Coming to you live with a lovely recipe for vegan sweet dough, aka vegan enriched dough! We’re so thrilled to share this vegan sweet dough recipe with you all as it’s been nearly a year in the making.
Sweet dough is a versatile dough that can be used for a variety of applications– when you’re after a super soft yeasted treat, whether savory or sweet! This sweet dough is the basis for vegan cinnamon rolls, vegan donut holes and vegan fried donuts, vegan cheesy garlic dinner rolls, vegan slider buns, and vegan cardamom buns!
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Ingredients For Vegan Enriched Dough
Vegan enriched dough does have a few more ingredients than lean dough (a lean dough is flour, water, salt, yeast dough). Don’t let the added ingredients intimidate you, the process is nearly the same as making a lean dough!
Flour: This recipe uses all-purpose flour as a general, all-purpose sweet dough. For baked goods that you’d like some ‘chew’ to, bread flour is a common replacement for AP flour. As is the case with cinnamon rolls- yes, we want soft and tender cinny rolls, but also chewy! This is where bread flour tweaks the texture just right.
Yeast: Instant Yeast or Active Dry Yeast can both be used here! The packets or from the jar. We don’t recommend using RapidRise yeast as enriched doughs are better with a slow 1st rise and usually always require a second rise after shaping.
Milk: Milk is used in place of water in this dough. We recommend a higher-fat non-dairy milk like cashew, soy, or coconut but any non-dairy milk will work.
Oil: Traditional sweet and enriched doughs usually have eggs which provide fat, rise, and structure. We’ll add 1 tablespoon of oil to this recipe to help add fat. The added fat helps to soften the dough!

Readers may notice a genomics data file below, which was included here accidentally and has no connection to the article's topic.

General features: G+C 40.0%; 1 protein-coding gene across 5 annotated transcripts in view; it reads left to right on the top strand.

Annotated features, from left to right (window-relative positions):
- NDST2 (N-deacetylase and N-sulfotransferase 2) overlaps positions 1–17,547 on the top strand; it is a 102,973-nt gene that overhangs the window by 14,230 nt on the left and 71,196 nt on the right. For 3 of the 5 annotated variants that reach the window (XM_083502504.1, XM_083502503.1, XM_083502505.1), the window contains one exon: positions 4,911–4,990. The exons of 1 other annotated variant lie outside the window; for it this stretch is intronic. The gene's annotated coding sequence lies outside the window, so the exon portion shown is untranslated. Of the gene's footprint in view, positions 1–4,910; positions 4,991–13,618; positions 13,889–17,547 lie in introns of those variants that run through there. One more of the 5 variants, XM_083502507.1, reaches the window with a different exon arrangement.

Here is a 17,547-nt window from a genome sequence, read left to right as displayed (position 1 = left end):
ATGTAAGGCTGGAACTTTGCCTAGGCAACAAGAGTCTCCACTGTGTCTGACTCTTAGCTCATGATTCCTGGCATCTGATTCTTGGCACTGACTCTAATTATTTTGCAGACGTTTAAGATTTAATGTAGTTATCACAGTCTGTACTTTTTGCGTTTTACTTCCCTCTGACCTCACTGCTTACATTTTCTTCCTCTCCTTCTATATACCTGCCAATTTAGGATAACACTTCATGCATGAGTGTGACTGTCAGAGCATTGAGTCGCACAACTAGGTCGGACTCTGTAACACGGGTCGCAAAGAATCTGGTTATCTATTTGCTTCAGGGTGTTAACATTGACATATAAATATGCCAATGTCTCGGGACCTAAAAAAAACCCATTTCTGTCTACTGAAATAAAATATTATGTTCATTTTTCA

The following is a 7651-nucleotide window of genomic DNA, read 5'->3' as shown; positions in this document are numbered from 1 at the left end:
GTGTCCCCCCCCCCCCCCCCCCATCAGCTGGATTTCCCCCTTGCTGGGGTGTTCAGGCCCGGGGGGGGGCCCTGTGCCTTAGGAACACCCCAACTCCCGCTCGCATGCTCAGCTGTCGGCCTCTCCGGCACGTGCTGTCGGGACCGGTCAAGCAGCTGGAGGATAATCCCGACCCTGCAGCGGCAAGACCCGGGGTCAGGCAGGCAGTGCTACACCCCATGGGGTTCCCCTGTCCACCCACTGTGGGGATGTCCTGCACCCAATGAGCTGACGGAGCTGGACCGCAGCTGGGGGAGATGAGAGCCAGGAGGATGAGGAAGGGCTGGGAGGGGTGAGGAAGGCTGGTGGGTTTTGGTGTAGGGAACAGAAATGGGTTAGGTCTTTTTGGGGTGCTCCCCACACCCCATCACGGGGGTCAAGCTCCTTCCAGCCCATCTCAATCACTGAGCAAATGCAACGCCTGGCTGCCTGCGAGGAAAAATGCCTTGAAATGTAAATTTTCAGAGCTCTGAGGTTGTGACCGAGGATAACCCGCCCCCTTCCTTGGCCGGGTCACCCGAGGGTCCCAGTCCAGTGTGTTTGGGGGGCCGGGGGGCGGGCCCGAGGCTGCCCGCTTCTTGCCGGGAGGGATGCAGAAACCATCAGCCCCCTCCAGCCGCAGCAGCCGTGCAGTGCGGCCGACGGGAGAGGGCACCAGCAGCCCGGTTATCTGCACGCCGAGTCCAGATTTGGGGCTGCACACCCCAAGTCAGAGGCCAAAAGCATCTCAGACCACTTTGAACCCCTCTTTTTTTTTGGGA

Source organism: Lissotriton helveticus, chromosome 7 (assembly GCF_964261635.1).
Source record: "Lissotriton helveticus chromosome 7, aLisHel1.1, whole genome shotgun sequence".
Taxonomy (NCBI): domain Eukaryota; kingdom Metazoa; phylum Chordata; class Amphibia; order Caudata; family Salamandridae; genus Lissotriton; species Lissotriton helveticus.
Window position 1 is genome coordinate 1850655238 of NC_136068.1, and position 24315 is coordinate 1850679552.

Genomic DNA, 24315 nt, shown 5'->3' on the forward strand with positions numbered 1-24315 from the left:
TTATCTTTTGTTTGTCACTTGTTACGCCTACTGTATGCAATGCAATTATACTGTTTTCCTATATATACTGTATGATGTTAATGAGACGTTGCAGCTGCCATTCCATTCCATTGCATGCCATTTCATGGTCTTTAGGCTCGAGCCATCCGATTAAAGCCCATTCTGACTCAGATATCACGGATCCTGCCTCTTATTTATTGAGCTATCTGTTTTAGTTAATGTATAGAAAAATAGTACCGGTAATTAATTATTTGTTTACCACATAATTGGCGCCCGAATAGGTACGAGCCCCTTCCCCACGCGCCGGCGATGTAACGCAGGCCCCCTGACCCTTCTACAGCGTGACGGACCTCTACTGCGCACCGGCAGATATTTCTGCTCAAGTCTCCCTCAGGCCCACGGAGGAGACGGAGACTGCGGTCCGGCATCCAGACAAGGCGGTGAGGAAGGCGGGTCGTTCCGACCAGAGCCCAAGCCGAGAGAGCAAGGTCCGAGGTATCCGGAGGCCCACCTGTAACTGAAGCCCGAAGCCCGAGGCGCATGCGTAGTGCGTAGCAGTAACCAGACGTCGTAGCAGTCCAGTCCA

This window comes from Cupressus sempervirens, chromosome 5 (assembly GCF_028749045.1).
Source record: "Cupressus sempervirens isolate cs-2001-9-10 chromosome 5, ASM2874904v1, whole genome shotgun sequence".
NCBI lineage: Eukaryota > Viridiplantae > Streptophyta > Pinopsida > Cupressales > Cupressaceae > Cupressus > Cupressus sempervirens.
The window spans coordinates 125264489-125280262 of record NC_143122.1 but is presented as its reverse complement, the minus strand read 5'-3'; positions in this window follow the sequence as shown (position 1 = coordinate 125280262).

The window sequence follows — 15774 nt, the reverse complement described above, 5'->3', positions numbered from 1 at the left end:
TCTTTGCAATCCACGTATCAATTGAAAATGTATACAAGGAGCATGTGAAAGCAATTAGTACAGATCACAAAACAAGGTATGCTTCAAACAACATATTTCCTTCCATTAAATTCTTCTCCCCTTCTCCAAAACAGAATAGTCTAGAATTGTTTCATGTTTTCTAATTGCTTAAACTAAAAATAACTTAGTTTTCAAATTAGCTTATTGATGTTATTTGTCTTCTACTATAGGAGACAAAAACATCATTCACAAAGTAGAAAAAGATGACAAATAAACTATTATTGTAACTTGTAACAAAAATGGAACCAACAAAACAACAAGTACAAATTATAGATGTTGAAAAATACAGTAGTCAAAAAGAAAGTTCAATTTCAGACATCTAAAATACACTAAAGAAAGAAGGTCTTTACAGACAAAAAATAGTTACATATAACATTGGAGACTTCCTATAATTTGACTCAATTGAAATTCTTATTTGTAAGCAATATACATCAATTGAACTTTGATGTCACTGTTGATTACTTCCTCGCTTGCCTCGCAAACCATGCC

Butter: Vegan butter sticks are the preferred vegan butter. As always, we recommend Trader Joe’s or Miyoko’s sticks as they are the least greasy. Other vegan butter sticks will work, but you may need to add a tablespoon or 2 more flour. We don’t recommend the spreadable vegan butter sold in tubs.
Salt: Both sweet and savory recipes benefit from proper salt levels. A fine salt will blend better into the dough versus a coarse, flake, or kosher salt.
While you can make this recipe without a stand mixer, our preferred method is with a stand mixer and a dough hook. There is a bit of kneading and it’s much easier to work the butter in using a mixer.
Step 1: Activate the yeast. Add 2 teaspoons of yeast and 1 teaspoon of sugar to warmed milk (about 110*) and mix gently to incorporate. Set aside for about 5 minutes until frothy and thickened. (I usually do this in the bowl of my mixer with the dough hook.
Step 2: Make the base dough. Once the yeast is frothy, add oil, sugar, and salt. Mix a few times to incorporate. Add half of the flour and mix until mostly absorbed by the liquid ingredients then add the remaining flour. Mix until just combined.
Tip: At this point, the dough should be sticky, but cohesive. The dough may stick a bit to the bottom of the mixing bowl as it goes but with minimal sticking on the sides. If the dough is overly sticky, add more flour 1 tablespoon at a time as needed.
Step 3: Add butter. Slice butter into 1/2″ thick slices, and add 1-2 slices at a time with the mixer running on low speed until all slices of butter have been added.
Step 4: Knead the dough. Once all butter has been added, knead the dough on medium speed for 4-5 minutes. The dough may be sticky at first but after kneading will become more smooth. Even after kneading the dough will still be stickier than a regular dough (lean dough).
1st Rise / Bulk Rise
Once the dough is kneaded, the first rise begins! For this recipe, we recommend an overnight rise in the fridge. Cover the dough in the mixing bowl (or other bowl) tightly with plastic wrap. We prefer to use a large bowl with a lid to proof it- no plastic wrap or oiling the dough is needed! (The 4.5qt size in this set) Place in the fridge overnight or up to 2 days!
To use the same day, you can do a room temperature 1st rise. This will take 1.5-2 hours, depending on ambient temperature and humidity in your kitchen. What you’re after is the dough doubling in size and resisting a finger poke.